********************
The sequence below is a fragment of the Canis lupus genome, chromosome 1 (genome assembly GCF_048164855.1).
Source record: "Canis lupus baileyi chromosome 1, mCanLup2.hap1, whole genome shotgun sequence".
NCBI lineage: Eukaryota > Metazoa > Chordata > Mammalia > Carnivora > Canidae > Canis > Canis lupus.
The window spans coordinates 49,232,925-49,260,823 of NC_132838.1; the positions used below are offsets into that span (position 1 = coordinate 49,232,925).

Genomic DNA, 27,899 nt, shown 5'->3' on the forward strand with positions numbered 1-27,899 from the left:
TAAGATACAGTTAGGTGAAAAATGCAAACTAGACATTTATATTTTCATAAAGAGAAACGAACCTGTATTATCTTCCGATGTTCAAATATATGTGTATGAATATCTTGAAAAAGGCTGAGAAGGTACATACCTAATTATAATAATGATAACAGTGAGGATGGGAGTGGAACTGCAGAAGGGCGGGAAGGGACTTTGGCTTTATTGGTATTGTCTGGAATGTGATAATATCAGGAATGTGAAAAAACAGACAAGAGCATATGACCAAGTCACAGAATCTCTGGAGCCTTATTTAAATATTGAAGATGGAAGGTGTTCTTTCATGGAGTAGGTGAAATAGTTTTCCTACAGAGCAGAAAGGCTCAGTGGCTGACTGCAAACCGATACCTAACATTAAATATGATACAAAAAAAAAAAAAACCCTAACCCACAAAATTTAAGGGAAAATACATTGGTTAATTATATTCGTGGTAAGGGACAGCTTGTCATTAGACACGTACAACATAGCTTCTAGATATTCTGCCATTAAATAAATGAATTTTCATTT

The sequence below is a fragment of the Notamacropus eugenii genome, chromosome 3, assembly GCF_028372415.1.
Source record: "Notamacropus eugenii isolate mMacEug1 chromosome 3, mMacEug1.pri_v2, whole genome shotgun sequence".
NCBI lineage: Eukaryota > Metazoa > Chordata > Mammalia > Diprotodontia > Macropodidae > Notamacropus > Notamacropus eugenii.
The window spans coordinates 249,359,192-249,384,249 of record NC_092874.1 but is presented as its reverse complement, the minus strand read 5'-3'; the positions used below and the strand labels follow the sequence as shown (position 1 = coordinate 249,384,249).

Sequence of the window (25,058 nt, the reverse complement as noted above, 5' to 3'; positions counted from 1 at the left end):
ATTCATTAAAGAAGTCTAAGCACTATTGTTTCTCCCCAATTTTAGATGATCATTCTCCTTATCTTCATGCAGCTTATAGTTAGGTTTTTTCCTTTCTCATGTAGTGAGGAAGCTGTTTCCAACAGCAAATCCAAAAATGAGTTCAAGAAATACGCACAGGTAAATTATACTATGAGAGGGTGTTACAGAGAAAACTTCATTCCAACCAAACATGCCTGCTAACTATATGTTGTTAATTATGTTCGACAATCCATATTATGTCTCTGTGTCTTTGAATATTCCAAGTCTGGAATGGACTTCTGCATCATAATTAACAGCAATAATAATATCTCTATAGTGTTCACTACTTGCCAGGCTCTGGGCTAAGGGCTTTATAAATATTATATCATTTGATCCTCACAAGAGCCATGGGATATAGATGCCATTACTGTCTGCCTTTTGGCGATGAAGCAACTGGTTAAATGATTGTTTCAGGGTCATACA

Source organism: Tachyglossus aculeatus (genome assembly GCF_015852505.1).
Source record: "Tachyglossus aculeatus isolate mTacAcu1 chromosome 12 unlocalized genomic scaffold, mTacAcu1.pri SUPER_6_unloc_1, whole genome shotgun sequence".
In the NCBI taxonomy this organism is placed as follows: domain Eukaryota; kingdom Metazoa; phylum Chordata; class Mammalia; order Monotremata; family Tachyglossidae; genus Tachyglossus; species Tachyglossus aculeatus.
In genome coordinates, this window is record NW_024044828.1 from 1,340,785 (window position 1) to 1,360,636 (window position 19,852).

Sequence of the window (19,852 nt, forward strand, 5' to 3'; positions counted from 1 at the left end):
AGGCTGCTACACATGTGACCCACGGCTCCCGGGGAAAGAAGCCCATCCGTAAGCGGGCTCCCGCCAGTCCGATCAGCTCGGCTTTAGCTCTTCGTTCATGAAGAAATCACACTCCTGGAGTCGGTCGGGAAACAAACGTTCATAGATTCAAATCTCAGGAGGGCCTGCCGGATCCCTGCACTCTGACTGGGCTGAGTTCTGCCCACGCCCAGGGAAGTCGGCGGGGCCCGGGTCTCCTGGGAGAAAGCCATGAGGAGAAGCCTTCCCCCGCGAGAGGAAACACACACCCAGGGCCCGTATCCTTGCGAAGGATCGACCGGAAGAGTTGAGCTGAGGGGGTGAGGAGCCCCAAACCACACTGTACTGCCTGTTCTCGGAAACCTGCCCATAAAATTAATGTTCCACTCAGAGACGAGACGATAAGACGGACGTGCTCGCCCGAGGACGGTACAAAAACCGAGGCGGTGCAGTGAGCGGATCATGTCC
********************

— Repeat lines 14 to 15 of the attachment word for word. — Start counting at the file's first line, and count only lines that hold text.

Source record: "Tachyglossus aculeatus isolate mTacAcu1 chromosome 12 unlocalized genomic scaffold, mTacAcu1.pri SUPER_6_unloc_1, whole genome shotgun sequence".
In the NCBI taxonomy this organism is placed as follows: domain Eukaryota; kingdom Metazoa; phylum Chordata; class Mammalia; order Monotremata; family Tachyglossidae; genus Tachyglossus; species Tachyglossus aculeatus.